Young Pigs Rescued From Being Slaughtered Get Second Chance On Life
Those familiar with the "This Little Piggy" nursery rhyme by Mother Goose may remember that some pigs go to market and some stay home, but for two not-so-little pigs rescued from being slaughtered, they got the ultimate opportunity: to live out the rest of their lives free from harm.
Last September, students from the University of Connecticut were given Yorkshire Cross pigs from Tufts University to raise and train for an upcoming agricultural show. Their fate would not be for breeding, but for meat consumption, most likely for bacon.
One compassionate student and her family, however, intercepted and purchased two female pigs named Little Beanie Tofu and Dolphin. They took them to their home in Newtown in October and transformed an area of their backyard into an enclosure filled with hay, shelter, and toys to enjoy.
Now that their safety has been ensured, the family is partnering with the Catherine Violet Hubbard Foundation (CVHF) to help these bonded pigs find a permanent home together.
The CVHF was created in honor of Catherine Violet Hubbard, a first-grader killed at Sandy Hook Elementary School on 12/14, who loved all animals. The nonprofit was founded by Catherine's parents Jenny and Matt Hubbard, and the group is actively working toward building an animal sanctuary in Newtown.
On March 22, the CVHF posted on its Facebook page that after learning of Little Beanie Tofu and Dolphin's story, it was working to help the pigs find a home where they "can thrive and live out their days in peace and comfort as all animals should."
Currently, the two pigs are said to be approximately seven months old and over 200 pounds. As Yorkshire Cross pigs, they are expected to reach 600 pounds or more by adulthood.
Each is marked with a tag on its ear that was given when they crossed state lines from Massachusetts into Connecticut. The tag, which says it is unlawful to remove, identifies both the litter number they were in and a number corresponding to their birth order.
Little Beanie Tofu, the largest of the pair, has a tag that reads 63-6, meaning she was the sixth pig born in the 63rd litter. Dolphin, who has a vibrant blue eye, has a tag that reads 60-4, saying she was the fourth pig born in the 60th litter.
The two also share similar man-made features, including notched ears, clipped tusks, and a cut tail - practices pigs endure when being prepped for sale.
Having spent their first few months being raised for meat, the young pigs had only ever known a life of sleeping indoors on a cement floor, being yelled commands, and getting poked and prodded to move quicker.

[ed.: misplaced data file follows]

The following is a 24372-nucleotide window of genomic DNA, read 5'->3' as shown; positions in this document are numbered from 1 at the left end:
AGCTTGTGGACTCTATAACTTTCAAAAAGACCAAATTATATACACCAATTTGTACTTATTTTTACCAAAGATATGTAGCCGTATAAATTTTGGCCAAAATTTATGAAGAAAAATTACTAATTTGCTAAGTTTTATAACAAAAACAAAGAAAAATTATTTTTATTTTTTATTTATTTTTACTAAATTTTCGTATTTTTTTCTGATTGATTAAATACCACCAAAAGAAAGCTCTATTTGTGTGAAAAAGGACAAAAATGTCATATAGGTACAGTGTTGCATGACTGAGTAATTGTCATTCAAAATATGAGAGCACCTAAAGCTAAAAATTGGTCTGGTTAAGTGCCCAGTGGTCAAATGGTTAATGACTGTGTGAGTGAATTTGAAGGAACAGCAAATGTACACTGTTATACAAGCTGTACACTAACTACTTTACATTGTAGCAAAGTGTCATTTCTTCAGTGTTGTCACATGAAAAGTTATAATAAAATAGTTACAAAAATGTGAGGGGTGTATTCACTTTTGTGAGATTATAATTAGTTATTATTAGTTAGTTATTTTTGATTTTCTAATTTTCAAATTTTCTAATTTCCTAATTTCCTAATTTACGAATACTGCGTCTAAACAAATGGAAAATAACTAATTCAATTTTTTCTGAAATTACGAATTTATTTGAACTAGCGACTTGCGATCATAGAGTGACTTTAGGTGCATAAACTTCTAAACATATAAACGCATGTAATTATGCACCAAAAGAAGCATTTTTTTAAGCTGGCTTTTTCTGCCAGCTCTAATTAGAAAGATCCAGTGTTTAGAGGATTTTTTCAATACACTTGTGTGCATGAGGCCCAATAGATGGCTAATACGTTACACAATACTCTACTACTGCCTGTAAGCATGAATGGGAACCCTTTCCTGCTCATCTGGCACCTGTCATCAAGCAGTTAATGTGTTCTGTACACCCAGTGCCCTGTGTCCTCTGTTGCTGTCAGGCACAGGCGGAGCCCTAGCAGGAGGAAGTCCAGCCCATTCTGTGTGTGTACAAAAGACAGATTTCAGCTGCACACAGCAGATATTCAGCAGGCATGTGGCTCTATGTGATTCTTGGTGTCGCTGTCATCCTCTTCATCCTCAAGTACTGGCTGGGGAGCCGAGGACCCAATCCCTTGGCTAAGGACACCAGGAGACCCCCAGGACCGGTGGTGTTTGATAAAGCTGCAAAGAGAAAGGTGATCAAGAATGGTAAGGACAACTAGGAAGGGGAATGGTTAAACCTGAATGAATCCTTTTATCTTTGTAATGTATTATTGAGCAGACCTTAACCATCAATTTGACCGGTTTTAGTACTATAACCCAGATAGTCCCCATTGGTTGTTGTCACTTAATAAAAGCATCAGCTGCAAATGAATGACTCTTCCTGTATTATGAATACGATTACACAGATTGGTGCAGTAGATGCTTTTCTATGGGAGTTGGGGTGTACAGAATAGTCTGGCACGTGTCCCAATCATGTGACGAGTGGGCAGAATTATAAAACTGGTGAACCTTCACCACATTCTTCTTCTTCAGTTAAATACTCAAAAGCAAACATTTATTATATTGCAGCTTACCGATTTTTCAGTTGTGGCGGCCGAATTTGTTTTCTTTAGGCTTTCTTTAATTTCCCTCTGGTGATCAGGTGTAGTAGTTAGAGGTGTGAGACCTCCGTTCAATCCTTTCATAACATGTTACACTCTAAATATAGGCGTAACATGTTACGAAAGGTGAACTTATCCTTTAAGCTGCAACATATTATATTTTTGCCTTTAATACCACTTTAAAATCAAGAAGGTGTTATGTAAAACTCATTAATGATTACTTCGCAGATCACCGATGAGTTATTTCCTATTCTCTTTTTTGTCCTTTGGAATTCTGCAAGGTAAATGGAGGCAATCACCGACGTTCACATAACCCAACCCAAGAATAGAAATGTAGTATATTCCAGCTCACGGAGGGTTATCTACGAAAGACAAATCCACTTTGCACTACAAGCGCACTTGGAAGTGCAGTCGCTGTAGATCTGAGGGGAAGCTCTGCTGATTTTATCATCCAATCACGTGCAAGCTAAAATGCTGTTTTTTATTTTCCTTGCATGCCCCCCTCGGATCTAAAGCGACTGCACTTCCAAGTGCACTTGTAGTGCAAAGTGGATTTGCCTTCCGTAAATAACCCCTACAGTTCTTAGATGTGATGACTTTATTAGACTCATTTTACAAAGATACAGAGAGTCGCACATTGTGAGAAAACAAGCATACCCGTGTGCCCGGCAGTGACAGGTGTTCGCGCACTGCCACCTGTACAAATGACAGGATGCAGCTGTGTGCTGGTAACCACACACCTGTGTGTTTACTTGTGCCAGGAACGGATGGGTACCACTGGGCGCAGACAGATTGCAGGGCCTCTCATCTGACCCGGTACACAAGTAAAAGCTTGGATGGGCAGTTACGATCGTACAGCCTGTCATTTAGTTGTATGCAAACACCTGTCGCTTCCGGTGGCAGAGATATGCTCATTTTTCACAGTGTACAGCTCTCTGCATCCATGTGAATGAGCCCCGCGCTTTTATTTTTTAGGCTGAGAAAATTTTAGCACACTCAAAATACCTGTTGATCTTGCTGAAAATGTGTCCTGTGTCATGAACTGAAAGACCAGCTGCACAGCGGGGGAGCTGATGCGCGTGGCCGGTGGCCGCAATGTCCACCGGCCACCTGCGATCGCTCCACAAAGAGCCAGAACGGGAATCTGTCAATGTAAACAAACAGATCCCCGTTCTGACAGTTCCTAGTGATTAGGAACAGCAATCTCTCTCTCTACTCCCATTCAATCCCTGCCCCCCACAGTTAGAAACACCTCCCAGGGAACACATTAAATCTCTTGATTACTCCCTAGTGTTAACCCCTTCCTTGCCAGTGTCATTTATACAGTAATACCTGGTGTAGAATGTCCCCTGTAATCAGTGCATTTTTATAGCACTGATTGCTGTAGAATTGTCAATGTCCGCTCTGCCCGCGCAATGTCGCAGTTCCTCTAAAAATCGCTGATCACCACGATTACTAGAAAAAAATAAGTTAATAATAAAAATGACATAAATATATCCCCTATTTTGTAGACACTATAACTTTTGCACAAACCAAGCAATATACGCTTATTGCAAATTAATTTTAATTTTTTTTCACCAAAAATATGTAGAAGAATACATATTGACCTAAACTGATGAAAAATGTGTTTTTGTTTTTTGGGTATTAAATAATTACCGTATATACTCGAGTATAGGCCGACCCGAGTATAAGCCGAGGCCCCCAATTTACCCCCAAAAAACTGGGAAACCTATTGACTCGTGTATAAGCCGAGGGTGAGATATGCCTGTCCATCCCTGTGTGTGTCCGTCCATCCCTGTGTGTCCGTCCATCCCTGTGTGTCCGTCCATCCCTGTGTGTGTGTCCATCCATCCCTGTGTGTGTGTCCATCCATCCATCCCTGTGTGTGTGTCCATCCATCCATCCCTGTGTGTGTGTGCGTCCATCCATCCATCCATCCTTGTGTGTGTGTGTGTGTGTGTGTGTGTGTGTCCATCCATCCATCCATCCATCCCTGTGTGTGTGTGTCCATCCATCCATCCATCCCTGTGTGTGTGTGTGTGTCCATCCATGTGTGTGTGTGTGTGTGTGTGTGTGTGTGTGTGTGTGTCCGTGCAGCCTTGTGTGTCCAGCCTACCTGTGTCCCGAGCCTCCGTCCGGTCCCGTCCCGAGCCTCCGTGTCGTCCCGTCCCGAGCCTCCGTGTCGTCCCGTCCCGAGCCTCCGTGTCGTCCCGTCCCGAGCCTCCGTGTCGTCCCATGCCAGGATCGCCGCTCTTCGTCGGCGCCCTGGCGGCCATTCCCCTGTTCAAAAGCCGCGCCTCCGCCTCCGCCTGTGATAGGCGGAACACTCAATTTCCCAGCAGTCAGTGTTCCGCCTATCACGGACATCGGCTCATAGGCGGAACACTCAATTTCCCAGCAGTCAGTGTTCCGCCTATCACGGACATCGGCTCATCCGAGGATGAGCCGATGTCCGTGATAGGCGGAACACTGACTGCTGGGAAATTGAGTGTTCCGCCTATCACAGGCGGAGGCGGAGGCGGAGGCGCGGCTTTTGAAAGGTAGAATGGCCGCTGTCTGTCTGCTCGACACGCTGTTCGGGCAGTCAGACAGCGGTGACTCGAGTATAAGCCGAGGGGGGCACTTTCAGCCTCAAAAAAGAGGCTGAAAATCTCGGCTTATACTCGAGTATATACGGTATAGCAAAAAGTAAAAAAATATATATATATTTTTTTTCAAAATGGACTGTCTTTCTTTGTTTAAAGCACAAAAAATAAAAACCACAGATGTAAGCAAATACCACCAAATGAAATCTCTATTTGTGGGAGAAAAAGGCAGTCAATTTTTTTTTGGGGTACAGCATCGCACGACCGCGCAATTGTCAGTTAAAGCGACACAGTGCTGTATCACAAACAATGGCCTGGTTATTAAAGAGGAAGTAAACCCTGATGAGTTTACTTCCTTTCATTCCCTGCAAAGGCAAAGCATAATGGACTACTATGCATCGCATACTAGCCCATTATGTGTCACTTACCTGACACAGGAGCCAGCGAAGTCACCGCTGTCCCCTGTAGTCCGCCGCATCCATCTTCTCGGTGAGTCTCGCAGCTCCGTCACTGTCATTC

When Little Beanie Tofu and Dolphin arrived in Newtown they were terrified to even step out of their transport truck. After finally being coaxed out, the two "girls" ran joyfully through the grass and got their first taste of freedom.
Today, thanks to their Newtown family's love and care, these highly intelligent creatures are as happy as can be and wag their stubby tails excitedly like a dog when they are playing. They even enjoy being brushed and bathed (debunking the common misconception that pigs are dirty).
The CVHF's Facebook post describes Little Beanie Tofu and Dolphin's personalities, saying, "They are both lovable and friendly, adore back rubs, eating out of your hand, and being social."
They eat a diet of grain, cracked corn, vegetables, rice, and beans, but always love an apple or five as a treat.
Considering the two pigs are not done growing, having a compassionate owner and large area to comfortably root, run, and play in would best suit their needs. The CVHF has offered to help provide transportation for the pigs to get to their future adopter's home if assistance is needed.
"If the sanctuary was up and running, they'd be in our paddocks and stay until they found a home," said Ms Hubbard. "And if they never found a home, they'd still stay with us."
For the time being they will remain in Newtown, awaiting the opportunity to be granted a forever home with someone who sees them for the living creatures they are and not the meat they were bred for.
To support Little Beanie Tofu and Dolphin, donations of pig food and hay can be brought to the CVHF's new office space at 83 South Main Street.
Little Beanie Tofu and Dolphin have been vetted and are available for adoption. Those interested in learning more, can e-mail email@example.com.